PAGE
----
John Redwood: "No-one has explained how taking over responsibility for all £100 billion of the Rock’s liabilities would be better for taxpayers than merely lending them less than a third of that sum against security from their assets."

No-One: simple answer as the question is incorrect in assuming nationalisation implies a goverment guarentee. It doesn't - gov owned businsses can and do go into administration . As Redwood knows full well as a former bankser it is called limited liability. By acquiring the business with a newco the goverment assumes no more liability than it already has, but does get any upside.

There is no other option than nationalisation, which is why Cameron hasn't suggested anything else. The government's slavery to the unmediated free market would have been mirrored precisely by the Tories, leading to exactly the same crisis. I don't see how the government could have handled it better. The problem is that banks are allowed to muck around with these silly financial instruments, and the rest of us can go to hell of they turn out bad.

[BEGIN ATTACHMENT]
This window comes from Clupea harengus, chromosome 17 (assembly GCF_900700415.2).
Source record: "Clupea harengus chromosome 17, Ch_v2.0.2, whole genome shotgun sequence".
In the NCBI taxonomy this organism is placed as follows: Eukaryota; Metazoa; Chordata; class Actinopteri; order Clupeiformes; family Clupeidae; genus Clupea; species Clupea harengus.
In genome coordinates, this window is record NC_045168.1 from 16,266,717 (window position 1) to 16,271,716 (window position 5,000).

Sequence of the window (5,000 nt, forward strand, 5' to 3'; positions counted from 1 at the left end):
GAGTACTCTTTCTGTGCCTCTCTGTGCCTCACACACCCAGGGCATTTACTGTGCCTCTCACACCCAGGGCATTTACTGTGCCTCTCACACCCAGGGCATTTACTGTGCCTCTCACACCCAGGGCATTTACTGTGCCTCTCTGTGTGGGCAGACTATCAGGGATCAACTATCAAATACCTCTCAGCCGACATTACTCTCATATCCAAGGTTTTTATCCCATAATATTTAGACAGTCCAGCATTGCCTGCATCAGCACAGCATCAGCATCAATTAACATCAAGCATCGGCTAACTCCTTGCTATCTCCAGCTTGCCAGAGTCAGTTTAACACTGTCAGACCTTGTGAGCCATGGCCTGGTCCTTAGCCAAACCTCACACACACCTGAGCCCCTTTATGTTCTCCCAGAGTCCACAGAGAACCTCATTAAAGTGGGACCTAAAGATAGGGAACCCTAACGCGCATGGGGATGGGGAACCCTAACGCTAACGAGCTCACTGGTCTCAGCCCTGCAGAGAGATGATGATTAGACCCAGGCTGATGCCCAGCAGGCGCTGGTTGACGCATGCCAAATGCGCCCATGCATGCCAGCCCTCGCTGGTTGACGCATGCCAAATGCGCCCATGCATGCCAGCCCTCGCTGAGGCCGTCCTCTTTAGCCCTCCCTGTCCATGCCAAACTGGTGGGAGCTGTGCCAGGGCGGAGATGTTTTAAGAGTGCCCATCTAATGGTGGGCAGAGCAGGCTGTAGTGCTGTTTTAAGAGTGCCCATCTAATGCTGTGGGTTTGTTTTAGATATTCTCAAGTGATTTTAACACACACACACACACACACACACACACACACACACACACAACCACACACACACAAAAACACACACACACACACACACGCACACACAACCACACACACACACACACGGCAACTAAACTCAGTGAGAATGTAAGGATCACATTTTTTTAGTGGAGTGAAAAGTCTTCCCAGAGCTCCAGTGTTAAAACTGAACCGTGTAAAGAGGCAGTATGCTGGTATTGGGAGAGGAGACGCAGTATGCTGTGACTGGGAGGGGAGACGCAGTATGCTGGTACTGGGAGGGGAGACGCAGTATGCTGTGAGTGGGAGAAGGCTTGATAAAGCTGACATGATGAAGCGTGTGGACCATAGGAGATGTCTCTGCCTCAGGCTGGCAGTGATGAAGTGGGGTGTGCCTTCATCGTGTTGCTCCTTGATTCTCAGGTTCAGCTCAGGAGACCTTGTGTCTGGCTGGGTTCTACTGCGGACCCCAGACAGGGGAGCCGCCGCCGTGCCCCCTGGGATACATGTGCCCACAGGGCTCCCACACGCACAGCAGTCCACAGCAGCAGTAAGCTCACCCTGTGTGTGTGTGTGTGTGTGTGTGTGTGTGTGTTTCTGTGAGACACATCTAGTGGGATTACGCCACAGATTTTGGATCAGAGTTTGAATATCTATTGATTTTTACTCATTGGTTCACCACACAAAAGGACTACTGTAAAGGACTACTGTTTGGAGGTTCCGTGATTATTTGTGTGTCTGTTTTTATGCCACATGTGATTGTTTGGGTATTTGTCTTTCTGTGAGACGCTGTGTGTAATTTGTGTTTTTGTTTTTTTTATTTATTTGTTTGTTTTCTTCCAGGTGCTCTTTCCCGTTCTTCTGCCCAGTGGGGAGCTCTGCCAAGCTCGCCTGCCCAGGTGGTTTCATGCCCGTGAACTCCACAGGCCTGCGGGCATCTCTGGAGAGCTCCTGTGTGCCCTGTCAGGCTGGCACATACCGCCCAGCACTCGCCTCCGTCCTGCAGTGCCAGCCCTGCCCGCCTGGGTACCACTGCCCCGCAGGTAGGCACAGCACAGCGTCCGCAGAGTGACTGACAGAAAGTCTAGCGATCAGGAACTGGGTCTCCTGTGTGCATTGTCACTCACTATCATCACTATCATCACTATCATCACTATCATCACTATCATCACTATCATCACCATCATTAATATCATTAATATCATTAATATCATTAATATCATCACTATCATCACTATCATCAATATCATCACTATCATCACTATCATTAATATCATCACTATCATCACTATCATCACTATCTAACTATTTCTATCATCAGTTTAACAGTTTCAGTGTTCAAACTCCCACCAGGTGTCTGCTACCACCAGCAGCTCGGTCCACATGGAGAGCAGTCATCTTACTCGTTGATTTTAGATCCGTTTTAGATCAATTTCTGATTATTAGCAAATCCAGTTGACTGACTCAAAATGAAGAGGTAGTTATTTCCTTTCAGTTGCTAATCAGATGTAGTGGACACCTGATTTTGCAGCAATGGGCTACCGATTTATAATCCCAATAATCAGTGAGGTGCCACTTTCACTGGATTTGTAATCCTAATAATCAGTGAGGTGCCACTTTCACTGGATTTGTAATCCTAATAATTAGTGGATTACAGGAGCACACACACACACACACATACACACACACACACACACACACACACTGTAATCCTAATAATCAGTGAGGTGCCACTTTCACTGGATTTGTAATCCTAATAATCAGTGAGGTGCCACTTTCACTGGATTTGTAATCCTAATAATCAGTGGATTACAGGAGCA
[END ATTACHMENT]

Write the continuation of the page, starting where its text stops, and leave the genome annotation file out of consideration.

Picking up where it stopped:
Andrew Lilico asked "I'm a little nervous about Cameron's ruling out of nationalization.... does Cameron really have another plan?"

He didn't and he doesn't. When Naughtie asked him if he opposed nationalisation he said that it would represent a massive failure by Labour, but that he didn't absolutely rule it out. Weak.

Andrew Lilico said "I'm a little hazy on precisely what Cameron is proposing with the fixed rate mortgage taper."

That's because it's all flannel. He's not proposing any changes to the law, just wants banks to, y'know, like, lighten up, yah, and be better people and try not to repossess too many houses, because that's just so not very nice.

No deal!

I see no purpose in the Treasury buying a bank, first there is the search for a private seller, if this fails then surely receivers can be called in and perhaps one solution would be to convert it back into a Building Society and it can repay the Treasury in instalments.

If the state were to nationalise it the money would still be owed to the Treasury, there is no reason to suppose Northern Rock is about to go bust, Vincent Cable is just politicking that's all, he knows he isn't going to be held to account for what happens on the issue!

I have absolutely no interest in the views of a man who once saw fit to comment on chocolate oranges.